Linda Chapel JacksonThe year was 1958, and MSU had just undertaken its first major collaboration with African partners. A man named Nnamdi Azikiwe, who would later become Nigeria's first president, had been working to establish a new national university for Nigeria. MSU president John Hannah was a close friend of Azikiwe and a big believer in the land-grant model, which he thought would fit Nigeria's educational and developmental requirements very well.

Azikiwe invited a core group of Nigerian leaders to meet with scholars from the U.K. and the U.S., including Hannah, about the challenges facing Nigeria and how a land-grant university might address them. Two years later, in 1960, the University of Nigeria—Nsukka opened its doors. With funding from what is now the Agency for International Development, MSU was there to assist at every step of the way, from curriculum development to organizational structure—a project that lasted nine years.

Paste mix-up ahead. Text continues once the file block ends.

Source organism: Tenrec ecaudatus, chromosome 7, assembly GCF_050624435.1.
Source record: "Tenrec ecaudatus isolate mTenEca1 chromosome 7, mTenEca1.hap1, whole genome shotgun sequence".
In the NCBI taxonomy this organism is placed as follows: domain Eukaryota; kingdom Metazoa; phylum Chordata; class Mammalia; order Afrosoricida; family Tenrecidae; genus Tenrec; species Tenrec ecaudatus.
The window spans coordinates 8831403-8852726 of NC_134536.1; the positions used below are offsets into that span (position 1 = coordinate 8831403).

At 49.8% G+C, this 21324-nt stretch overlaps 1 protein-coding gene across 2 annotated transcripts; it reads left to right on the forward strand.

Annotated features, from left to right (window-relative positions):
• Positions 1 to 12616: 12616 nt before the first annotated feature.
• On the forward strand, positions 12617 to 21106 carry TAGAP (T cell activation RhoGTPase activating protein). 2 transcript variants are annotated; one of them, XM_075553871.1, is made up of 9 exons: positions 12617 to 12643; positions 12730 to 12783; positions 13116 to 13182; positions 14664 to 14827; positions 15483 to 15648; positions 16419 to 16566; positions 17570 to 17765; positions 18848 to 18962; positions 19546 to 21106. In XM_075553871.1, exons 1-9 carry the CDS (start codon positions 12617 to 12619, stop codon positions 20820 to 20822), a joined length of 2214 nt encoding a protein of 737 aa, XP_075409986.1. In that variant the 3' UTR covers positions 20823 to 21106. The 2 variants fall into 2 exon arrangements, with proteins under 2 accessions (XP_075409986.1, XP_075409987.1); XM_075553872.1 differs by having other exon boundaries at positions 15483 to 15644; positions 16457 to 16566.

John Hannah is generally credited with transforming Michigan State College into a research university with a strong international presence—and a special place in its heart for Africa. Half a century later this legacy persists:

  • More than 200 MSU faculty and staff are engaged in research, teaching, and development cooperation in more than 20 African countries.
  • MSU has more education abroad programs in Africa than any other U.S. university for both graduate and undergraduate students, and more than 300 students from Africa were studying at MSU in spring 2018.
  • Every college, from Agriculture and Natural Resources to Veterinary Medicine, has an Africa-focused department, program, major, study-abroad opportunity, or research area.
  • The African history graduate program in the College of Social Science is ranked No. 1 nationally by U.S. News & World Report.

Welcome to the Year of Global Africa at Michigan State University!

  • Written by Linda Chapel Jackson, University Outreach and Engagement

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